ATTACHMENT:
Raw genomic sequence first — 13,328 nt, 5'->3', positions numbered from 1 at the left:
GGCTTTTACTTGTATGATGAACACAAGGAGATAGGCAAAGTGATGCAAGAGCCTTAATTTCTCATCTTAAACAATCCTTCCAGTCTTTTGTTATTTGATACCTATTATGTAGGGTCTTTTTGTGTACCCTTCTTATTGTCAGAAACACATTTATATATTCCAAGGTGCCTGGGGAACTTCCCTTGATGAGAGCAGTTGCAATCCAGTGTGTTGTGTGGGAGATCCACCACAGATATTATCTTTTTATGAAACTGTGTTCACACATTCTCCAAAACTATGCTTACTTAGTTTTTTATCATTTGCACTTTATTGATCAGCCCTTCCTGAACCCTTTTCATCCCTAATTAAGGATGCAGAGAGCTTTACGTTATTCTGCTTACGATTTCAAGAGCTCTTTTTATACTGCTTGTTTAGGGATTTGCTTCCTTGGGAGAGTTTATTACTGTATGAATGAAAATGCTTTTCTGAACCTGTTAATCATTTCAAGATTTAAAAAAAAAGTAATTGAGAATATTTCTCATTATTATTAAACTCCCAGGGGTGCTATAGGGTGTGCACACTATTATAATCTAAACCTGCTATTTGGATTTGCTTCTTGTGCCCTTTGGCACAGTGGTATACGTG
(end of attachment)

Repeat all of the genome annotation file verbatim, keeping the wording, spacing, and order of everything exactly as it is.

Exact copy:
Raw genomic sequence first — 13,328 nt, 5'->3', positions numbered from 1 at the left:
GGCTTTTACTTGTATGATGAACACAAGGAGATAGGCAAAGTGATGCAAGAGCCTTAATTTCTCATCTTAAACAATCCTTCCAGTCTTTTGTTATTTGATACCTATTATGTAGGGTCTTTTTGTGTACCCTTCTTATTGTCAGAAACACATTTATATATTCCAAGGTGCCTGGGGAACTTCCCTTGATGAGAGCAGTTGCAATCCAGTGTGTTGTGTGGGAGATCCACCACAGATATTATCTTTTTATGAAACTGTGTTCACACATTCTCCAAAACTATGCTTACTTAGTTTTTTATCATTTGCACTTTATTGATCAGCCCTTCCTGAACCCTTTTCATCCCTAATTAAGGATGCAGAGAGCTTTACGTTATTCTGCTTACGATTTCAAGAGCTCTTTTTATACTGCTTGTTTAGGGATTTGCTTCCTTGGGAGAGTTTATTACTGTATGAATGAAAATGCTTTTCTGAACCTGTTAATCATTTCAAGATTTAAAAAAAAAGTAATTGAGAATATTTCTCATTATTATTAAACTCCCAGGGGTGCTATAGGGTGTGCACACTATTATAATCTAAACCTGCTATTTGGATTTGCTTCTTGTGCCCTTTGGCACAGTGGTATACGTG